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ERIC Number: ED387868
Record Type: RIE
Publication Date: 1995-Apr
Pages: 35
Abstractor: N/A
Reference Count: N/A
ISBN: N/A
ISSN: N/A
Academic Press and School Sense of Community: Sources of Friction, Prospects for Synthesis.
Shouse, Roger C.
Schools often face a conflict between placing an emphasis on the pursuit of academic excellence (academic press) and creating a positive school community. This paper examines the separate and joint achievement effects of both academic press and communality across a sample of American public and private high schools. The hypothesis holds that when academic press is weak, efforts to strengthen school sense of community may actually constrain student achievement, especially among low-socioeconomic (SES) schools. Indices of academic press and communality were used to analyze data from a subsample of the National Education Longitudinal Study (NELS): 88 First Follow-Up Survey. The final subsample included an average of 20 students and 11 teachers across each of the 398 schools. The overall pattern of findings supported the major arguments. First, academic press was significantly linked to achievement across all schools. Second, although low-SES schools tended to have the lowest levels of academic press, they also had the strongest achievement effect. Third, communality was negatively associated with achievement in low-SES schools with weak academic press. Fourth, for low- and middle-SES schools, the combination of academic press and communal organization constituted the strongest package of achievement effects. Finally, the strongest effects for high-SES schools were predicted for combinations of high communality and low academic press. The implications are that: (1) schools do their students no service by diluting their academic mission; (2) exposing students to mainstream academic subjects can help to translate higher expectations into a meaningful academic drama; and (3) educational equity is advanced as low-SES schools marshal their human and social capital in more academically focused ways. The major conclusion was that the most effective schools were those where a sense of community emerged as a positive result of a strong sense of academic purpose. One figure and eight tables are included. Appendices contain statistical data. (Contains 38 references.) (LMI)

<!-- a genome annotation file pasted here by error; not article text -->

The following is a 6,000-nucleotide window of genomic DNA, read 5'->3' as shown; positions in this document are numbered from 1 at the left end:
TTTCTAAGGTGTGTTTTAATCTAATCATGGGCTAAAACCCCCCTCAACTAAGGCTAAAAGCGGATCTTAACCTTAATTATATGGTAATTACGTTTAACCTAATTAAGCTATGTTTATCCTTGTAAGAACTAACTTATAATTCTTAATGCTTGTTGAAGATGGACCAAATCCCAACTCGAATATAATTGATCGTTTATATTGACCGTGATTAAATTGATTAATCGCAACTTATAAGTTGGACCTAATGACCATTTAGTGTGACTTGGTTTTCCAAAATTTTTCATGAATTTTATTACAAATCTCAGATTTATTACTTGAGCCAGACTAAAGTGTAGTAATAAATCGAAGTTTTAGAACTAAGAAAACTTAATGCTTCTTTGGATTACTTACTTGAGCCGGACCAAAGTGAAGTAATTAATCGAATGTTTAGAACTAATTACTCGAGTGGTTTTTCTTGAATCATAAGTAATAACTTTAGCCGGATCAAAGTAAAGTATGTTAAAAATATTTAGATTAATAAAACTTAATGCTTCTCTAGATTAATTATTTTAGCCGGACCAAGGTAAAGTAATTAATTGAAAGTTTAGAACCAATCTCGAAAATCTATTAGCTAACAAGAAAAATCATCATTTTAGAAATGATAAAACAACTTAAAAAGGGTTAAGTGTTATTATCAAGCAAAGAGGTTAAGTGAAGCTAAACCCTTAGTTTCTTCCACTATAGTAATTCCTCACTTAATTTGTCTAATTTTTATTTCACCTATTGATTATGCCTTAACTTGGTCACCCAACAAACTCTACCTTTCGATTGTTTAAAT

Publication Type: Speeches/Meeting Papers; Reports - Research
Education Level: N/A
Audience: N/A
Language: English
Sponsor: National Science Foundation, Arlington, VA.
Authoring Institution: N/A
Note: Paper presented at the Annual Meeting of the American Educational Research Association (San Francisco, CA, April 18-22, 1995).